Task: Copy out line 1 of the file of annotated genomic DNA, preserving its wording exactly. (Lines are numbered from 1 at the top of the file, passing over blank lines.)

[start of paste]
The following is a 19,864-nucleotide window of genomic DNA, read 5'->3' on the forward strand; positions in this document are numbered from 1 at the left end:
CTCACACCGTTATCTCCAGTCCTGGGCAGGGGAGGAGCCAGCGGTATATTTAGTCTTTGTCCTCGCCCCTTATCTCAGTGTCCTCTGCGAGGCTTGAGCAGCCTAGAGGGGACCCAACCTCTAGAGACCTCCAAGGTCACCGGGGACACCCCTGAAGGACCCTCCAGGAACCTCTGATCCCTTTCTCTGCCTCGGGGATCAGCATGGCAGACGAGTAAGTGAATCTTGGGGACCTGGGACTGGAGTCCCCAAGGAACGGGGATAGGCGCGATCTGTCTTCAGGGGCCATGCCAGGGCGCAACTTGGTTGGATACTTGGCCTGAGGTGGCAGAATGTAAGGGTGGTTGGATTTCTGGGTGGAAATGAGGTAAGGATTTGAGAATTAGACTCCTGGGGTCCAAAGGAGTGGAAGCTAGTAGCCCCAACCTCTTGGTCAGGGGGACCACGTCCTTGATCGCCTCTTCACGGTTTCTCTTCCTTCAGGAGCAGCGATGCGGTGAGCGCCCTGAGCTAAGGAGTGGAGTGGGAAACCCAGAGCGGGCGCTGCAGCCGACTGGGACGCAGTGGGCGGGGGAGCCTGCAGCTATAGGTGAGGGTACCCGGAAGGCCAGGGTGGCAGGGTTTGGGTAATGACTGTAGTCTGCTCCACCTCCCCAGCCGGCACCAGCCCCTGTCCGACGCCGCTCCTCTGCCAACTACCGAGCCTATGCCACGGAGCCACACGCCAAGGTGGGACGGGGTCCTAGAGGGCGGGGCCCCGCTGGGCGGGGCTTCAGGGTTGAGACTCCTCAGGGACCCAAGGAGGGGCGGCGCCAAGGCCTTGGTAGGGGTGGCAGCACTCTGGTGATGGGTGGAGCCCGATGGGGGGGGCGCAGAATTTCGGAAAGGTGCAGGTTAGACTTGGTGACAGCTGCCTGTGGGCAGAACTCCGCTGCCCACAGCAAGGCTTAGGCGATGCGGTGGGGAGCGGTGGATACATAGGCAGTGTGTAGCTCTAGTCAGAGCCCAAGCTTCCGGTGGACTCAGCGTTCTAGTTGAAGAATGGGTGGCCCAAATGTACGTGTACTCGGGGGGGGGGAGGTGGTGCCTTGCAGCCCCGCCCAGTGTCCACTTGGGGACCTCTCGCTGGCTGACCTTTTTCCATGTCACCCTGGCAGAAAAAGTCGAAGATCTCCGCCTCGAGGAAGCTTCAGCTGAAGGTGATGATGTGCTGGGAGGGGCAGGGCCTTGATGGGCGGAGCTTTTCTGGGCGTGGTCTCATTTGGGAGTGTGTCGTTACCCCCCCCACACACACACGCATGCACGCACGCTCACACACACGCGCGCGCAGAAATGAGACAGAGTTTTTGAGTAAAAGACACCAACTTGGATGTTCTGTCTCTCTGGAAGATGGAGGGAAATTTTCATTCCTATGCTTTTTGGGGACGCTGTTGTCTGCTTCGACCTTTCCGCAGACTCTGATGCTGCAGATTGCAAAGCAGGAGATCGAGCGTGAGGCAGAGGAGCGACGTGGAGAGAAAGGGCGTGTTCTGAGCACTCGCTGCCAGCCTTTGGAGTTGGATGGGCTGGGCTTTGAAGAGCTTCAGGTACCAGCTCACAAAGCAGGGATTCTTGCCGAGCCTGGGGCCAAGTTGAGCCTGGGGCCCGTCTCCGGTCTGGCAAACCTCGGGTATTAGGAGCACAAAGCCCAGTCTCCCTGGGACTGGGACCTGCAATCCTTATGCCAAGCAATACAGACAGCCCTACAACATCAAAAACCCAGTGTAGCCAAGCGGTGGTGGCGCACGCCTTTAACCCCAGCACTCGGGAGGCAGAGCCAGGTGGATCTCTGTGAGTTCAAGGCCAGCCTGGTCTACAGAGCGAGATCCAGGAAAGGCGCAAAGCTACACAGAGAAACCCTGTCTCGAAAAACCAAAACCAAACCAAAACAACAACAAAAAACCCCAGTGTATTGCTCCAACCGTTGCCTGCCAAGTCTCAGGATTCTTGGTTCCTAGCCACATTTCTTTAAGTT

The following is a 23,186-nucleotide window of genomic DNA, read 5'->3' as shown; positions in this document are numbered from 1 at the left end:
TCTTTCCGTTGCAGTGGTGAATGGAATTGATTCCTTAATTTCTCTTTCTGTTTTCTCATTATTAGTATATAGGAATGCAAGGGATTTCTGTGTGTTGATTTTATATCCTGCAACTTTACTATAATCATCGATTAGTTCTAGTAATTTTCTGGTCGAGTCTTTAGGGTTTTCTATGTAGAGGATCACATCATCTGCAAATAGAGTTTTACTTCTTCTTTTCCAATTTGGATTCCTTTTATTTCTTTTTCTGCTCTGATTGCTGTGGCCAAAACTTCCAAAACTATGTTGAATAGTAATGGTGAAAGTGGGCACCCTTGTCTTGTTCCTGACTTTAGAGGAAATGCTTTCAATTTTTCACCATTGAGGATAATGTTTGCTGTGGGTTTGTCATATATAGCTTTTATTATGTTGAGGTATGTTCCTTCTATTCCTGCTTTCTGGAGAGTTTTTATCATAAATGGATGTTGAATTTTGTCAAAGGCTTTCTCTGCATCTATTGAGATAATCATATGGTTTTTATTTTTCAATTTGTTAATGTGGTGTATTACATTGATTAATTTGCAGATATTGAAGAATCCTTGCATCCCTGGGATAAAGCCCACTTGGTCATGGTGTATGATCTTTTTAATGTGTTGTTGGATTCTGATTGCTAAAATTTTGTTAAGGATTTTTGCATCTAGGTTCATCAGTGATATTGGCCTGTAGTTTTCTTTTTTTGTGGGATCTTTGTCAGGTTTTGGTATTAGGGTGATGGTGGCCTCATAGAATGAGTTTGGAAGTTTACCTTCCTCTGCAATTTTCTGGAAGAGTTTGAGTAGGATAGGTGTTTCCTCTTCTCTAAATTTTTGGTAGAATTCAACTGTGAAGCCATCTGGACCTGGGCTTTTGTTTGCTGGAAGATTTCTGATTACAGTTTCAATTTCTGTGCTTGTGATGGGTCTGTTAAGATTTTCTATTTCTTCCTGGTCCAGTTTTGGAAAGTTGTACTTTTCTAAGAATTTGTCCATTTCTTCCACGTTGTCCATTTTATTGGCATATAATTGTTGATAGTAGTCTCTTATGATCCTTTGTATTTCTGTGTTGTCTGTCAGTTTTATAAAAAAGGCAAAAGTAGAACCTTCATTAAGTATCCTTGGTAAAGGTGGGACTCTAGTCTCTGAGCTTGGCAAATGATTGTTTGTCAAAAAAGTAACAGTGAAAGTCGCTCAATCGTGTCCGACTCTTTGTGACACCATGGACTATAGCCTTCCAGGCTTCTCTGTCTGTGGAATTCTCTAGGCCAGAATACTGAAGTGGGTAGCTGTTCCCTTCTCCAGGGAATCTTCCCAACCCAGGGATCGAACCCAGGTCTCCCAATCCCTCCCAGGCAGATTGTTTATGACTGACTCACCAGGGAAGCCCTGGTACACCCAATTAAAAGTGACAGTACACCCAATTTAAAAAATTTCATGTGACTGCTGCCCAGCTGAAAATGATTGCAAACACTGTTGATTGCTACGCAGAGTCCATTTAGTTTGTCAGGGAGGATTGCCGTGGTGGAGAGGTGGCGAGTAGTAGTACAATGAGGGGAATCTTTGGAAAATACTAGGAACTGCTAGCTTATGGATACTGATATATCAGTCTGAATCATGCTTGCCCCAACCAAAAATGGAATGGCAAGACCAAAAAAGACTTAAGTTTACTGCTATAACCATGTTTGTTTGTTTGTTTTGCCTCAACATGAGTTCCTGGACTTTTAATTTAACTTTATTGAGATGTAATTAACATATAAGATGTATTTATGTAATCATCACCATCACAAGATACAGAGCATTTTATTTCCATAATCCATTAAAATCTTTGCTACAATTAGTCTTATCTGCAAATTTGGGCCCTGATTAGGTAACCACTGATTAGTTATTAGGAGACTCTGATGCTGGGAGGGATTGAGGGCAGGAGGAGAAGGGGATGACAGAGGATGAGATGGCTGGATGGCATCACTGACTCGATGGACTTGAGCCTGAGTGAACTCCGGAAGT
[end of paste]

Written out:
The following is a 19,864-nucleotide window of genomic DNA, read 5'->3' on the forward strand; positions in this document are numbered from 1 at the left end: